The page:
More recently, I attended a lecture on fear that included discussion of some clinical practices meant to help people work through unhelpful or inappropriate fears. There was to be exposure to the fear in a safe setting, starting out in a small and non-threatening way, which would build into more intense experiences. The repeated exposure is not meant to lead to desensitization, but allow for opportunity to plan strategies to work through the fearful feelings as they arise and become stronger. The therapeutic setting allowed exploration of the fear, without the anxiety of it being overwhelming or actually life-threatening. We sometimes do this on our own, watching a scary movie while curled up in warm, cozy blankets or turning upside down on a roller coaster while clamped down with safety harnesses.

Many years ago, when my babies were born, I focused on protecting them. I fed them good food and dressed them in warm clothes to protect their health. I strapped them into carseats to shelter them from any potential jostling. I rocked them to sleep and responded to every middle of the night cry so they would feel loved and valued. I inadvertently memorized large passages of books about friendly bears and oddly colored breakfast foods to fill their ears with the sounds of language, rhythm, and rhyme. I took them to story hour, and music and movement class, and playgroup so they would connect to other people and treasure the gifts of friendship. I rejected much of the dominant culture in deference to creating a safe place for them, and missed lots of good movies and music in the process. I did these things in full devotion to the idea that it was an investment in their bodies, hearts, souls, and minds—and their future growth.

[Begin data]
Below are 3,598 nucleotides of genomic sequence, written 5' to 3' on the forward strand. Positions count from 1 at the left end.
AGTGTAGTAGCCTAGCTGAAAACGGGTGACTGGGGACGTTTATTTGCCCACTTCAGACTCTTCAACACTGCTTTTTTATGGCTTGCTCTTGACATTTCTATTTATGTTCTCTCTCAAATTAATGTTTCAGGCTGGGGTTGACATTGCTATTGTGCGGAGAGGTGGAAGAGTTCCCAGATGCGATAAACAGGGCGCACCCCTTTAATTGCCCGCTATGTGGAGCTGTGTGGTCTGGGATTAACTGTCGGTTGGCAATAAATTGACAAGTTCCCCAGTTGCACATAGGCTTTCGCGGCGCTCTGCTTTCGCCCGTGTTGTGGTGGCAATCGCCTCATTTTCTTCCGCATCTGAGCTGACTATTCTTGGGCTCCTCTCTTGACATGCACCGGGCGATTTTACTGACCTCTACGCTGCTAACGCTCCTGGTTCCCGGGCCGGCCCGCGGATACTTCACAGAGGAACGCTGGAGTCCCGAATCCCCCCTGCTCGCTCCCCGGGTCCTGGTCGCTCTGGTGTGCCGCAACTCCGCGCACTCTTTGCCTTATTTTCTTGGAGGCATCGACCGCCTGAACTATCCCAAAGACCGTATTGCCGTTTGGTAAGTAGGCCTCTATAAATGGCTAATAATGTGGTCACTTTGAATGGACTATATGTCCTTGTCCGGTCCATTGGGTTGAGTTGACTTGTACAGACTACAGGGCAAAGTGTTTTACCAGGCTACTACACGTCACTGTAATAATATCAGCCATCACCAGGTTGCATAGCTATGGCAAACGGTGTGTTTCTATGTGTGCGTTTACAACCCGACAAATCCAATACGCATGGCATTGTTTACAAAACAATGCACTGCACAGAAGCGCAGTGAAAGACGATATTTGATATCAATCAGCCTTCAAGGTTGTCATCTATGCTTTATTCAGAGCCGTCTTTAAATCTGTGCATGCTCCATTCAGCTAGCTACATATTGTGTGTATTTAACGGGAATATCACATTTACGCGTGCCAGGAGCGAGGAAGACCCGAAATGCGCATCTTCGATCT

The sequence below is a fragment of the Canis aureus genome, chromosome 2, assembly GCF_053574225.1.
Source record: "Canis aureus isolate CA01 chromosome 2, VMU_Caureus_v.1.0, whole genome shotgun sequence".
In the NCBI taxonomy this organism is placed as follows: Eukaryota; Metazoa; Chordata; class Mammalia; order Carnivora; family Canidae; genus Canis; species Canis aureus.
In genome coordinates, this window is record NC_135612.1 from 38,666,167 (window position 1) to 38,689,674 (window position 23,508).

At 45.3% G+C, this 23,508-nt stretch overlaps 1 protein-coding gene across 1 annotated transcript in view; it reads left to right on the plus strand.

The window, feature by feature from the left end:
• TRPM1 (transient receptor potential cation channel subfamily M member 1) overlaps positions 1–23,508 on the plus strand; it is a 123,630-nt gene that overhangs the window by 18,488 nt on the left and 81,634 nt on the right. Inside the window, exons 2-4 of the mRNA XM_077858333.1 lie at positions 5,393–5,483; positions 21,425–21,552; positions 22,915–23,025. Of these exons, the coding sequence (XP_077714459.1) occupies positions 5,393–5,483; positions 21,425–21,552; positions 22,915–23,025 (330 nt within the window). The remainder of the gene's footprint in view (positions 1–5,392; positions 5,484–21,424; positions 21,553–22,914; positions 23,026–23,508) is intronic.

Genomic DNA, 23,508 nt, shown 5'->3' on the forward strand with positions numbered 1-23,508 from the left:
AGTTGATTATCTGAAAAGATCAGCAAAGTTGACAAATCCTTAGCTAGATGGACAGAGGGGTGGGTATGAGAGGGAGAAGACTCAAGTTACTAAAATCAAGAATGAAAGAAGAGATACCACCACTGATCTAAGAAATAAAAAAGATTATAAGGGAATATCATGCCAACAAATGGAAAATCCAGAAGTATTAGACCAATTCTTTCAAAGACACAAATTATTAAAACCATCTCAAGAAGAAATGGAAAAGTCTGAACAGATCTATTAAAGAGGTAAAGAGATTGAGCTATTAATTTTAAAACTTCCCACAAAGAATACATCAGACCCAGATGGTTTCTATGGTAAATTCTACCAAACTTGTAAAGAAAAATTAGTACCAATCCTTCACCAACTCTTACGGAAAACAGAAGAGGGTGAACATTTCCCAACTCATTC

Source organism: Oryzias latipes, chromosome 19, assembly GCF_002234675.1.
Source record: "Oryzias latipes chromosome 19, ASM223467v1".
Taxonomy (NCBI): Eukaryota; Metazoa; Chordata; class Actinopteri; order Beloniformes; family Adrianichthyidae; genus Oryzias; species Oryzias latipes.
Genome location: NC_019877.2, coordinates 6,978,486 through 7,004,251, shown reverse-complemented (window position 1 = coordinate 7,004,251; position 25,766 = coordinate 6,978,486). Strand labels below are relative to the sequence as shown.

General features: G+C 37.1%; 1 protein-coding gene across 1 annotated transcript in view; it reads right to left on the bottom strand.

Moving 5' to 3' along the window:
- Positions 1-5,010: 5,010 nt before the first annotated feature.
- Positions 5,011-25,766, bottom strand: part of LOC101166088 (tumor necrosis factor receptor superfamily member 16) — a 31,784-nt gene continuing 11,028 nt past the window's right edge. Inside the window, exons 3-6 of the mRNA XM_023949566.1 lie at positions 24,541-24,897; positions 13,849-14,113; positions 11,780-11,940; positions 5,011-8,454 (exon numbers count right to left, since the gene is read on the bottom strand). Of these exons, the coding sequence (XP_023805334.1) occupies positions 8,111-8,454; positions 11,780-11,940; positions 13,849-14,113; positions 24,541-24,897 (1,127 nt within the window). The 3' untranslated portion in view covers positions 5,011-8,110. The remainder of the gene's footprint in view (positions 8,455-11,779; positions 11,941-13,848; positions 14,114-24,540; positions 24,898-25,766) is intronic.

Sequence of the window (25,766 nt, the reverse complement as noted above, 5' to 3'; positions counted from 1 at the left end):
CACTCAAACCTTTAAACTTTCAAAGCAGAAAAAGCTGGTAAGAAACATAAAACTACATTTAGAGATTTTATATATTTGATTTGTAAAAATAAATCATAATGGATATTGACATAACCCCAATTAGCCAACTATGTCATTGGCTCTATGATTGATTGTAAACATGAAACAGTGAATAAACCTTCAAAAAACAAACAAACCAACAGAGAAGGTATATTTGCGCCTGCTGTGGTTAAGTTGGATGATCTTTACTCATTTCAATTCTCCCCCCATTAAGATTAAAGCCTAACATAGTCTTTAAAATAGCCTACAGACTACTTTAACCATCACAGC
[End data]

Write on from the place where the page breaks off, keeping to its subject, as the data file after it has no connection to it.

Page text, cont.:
And now, with my son standing before me in clothes he chose and put on himself, with a deepening voice and the beginnings of a mustache, hands clutching a soda bottle he bought on his own while riding his bike home from school, I had to let my technique evolve in order to still meet my goal. I had to honor that he is no longer a “big kid,” but a young man, and ready for different stories and challenges and plans. I needed to let go of my tightly held protections of him for him to have opportunities to scare himself, to try on other personalities, and to make bigger mistakes.

I ultimately granted my son’s request to purchase and play the game. He bought the game system and the game software with money he earned from his first summer job. Now, on weekends and evenings, I can hear his voice, and the voice of his friends and cousin, forming plans, shouting out warnings, and celebrating victories. And I know this is a good thing, even considering my initial and ongoing concerns.

Their lives are balanced with schoolwork, chores, family walks, nutritious meals, non-screen time with friends, and other entertainments. I do let them know when something seems extra-gross, and usually they agree. The process of truly listening to my sons really grew our connection with each other, and taught me that this is an important part of supporting my family’s evolution.

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Author: Mary Jelf
Image: Grand Theft Auto IV still
Editor: Callie Rushton
Copy Editor: Danielle Beutell
Social Editor: Waylon Lewis